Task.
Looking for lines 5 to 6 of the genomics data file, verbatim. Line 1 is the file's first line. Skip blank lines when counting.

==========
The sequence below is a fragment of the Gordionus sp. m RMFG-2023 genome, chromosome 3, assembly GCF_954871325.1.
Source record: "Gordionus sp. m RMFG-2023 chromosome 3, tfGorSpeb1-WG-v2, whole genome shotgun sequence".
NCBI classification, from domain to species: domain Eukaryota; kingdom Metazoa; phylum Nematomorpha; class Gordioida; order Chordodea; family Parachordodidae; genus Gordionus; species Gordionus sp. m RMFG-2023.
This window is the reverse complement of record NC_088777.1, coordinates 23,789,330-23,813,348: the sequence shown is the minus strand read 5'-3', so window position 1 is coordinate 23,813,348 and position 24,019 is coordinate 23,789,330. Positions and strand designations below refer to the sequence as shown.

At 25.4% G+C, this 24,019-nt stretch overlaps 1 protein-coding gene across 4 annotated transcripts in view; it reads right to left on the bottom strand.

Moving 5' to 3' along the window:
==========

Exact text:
At 25.4% G+C, this 24,019-nt stretch overlaps 1 protein-coding gene across 4 annotated transcripts in view; it reads right to left on the bottom strand.

Moving 5' to 3' along the window: